Advertisement

Assessment of Erosion Sensitive Areas via Compressible Simulation of Unsteady Cavitating Flows

  • Steffen J. SchmidtEmail author
  • Michael S. Mihatsch
  • Matthias Thalhamer
  • Nikolaus A. Adams
Chapter
Part of the Fluid Mechanics and Its Applications book series (FMIA, volume 106)

Abstract

The objective of this paper is the assessment of the numerical predictability of erosive events arising in cavitating flows. First, a numerical method and an efficient thermodynamic model for the simulation of cavitating flows are briefly described. The prediction of typical flow details is evaluated by simulating the 3-D flow around a quasi 2-D NACA hydrofoil. We find that the maximum length of the attached cavity, the Strouhal number, and the average diameter of detached clouds are essentially grid independent. Scale enrichment and enhanced 3-D flow details are observed on refined grids. Even delicate flow features, such as cavitating vortices and irregular 3-D break-up patterns, are reproduced, provided that the spatial resolution is sufficiently high. The simulation of cloud collapses and resulting instantaneous peak pressures is assessed in a second investigation. Here, we analyze the effect of the computational grid resolution with respect to typical collapse characteristics, such as the collapse duration, and the instantaneous maximum pressure within the flow field and at walls. The proposed methodology is confirmed by a third investigation, where an experimental setup to investigate cavitation erosion is simulated, and regions of experimentally observed cavitation damage are compared with numerical predictions of strong collapses. The excellent agreement of numerically predicted collapse positions and experimentally observed damage justifies the proposed methodology.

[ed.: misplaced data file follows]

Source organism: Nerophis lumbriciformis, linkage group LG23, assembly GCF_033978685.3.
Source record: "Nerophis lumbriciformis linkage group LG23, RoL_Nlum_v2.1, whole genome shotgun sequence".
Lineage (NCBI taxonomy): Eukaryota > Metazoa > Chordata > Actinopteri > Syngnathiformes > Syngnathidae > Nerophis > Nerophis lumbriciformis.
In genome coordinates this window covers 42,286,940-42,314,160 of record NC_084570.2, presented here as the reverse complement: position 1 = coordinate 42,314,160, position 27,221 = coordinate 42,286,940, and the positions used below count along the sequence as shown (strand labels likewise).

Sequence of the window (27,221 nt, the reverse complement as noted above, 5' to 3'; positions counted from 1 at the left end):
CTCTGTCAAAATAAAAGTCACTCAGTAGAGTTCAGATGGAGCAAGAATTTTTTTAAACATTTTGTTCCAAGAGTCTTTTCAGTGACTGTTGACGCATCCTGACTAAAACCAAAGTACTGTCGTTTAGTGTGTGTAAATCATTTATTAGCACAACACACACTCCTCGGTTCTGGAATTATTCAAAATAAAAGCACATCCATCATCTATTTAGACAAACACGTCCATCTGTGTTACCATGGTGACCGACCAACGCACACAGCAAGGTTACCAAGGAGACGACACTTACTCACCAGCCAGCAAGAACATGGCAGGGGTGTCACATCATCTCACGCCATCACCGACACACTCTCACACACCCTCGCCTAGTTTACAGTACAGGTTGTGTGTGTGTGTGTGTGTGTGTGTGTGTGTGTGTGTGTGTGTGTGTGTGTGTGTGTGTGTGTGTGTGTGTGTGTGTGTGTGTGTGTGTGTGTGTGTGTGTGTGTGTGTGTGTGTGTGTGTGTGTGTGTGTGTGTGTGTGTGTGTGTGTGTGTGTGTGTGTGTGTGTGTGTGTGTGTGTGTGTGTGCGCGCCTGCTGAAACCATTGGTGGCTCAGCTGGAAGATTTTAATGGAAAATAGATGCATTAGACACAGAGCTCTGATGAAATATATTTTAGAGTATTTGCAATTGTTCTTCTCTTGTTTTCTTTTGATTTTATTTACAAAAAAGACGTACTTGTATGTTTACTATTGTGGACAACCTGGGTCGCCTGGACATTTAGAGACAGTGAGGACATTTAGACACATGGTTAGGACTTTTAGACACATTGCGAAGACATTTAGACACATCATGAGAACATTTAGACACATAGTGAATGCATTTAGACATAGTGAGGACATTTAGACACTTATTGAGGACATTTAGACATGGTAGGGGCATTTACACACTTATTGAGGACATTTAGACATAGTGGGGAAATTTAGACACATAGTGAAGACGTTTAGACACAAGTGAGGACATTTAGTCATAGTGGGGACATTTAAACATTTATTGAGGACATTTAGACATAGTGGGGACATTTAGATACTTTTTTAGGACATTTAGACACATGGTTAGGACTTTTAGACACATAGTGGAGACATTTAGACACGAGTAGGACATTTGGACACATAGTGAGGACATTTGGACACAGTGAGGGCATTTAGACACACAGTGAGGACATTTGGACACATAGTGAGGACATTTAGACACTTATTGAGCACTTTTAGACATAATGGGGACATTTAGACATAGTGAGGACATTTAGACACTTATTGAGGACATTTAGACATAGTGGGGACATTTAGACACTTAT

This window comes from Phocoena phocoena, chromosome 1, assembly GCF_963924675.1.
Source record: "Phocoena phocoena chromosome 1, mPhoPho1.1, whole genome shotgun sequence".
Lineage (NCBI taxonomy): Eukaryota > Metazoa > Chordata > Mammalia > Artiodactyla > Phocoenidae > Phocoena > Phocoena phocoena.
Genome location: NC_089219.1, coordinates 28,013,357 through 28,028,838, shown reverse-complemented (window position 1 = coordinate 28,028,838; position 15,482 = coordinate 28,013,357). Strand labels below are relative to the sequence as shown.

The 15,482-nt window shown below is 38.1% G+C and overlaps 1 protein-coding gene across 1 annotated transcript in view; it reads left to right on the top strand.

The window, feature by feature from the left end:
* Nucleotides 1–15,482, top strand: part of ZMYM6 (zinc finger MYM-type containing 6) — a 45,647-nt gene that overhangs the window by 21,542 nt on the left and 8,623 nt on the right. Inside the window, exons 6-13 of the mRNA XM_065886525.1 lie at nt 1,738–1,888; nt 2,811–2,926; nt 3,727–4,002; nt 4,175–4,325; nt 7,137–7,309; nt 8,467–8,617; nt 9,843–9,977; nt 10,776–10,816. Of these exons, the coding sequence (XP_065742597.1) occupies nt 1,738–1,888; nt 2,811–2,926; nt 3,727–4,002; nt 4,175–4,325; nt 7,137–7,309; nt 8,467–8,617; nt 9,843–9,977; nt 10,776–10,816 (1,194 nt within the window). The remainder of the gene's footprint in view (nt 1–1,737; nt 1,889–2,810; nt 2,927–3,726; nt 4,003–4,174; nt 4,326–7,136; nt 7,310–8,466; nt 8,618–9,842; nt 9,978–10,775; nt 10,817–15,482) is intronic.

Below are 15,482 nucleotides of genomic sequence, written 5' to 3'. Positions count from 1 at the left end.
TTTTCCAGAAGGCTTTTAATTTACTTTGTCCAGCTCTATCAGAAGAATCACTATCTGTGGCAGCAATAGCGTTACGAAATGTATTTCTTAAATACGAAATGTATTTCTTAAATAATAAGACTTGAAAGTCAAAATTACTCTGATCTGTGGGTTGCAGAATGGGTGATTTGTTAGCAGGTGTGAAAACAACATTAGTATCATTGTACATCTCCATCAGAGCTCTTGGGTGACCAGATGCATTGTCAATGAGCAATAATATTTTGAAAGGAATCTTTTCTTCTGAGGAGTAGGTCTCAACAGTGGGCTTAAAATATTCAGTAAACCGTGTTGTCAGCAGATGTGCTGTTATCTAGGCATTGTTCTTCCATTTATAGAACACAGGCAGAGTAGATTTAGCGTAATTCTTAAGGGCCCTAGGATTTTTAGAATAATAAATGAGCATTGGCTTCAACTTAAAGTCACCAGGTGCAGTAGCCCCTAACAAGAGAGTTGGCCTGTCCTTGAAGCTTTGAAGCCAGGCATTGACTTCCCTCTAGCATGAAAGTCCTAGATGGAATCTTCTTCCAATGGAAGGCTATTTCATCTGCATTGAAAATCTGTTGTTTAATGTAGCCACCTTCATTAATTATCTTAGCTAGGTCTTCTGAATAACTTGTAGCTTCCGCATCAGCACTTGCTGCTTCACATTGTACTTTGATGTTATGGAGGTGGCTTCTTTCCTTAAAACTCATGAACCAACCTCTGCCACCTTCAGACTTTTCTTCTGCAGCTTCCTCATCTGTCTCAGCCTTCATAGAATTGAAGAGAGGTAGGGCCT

Keywords

Shock Front Coarse Grid Cavitation Erosion Vapor Volume Cavitating Flow 
These keywords were added by machine and not by the authors. This process is experimental and the keywords may be updated as the learning algorithm improves.

References

  1. 1.
    Knapp RT, Daily JW, Hammitt FG (1970) Cavitation. McGraw-Hill, New YorkGoogle Scholar
  2. 2.
    Brennen CE (1995) Cavitation and bubble dynamics. Oxford University Press, OxfordGoogle Scholar
  3. 3.
    Franc JP, Michel JM (2004) Fundamentals of cavitation. Springer, New YorkGoogle Scholar
  4. 4.
    Lecoffre Y (1999) Cavitation Bubble Trackers. Balkema, New YorkGoogle Scholar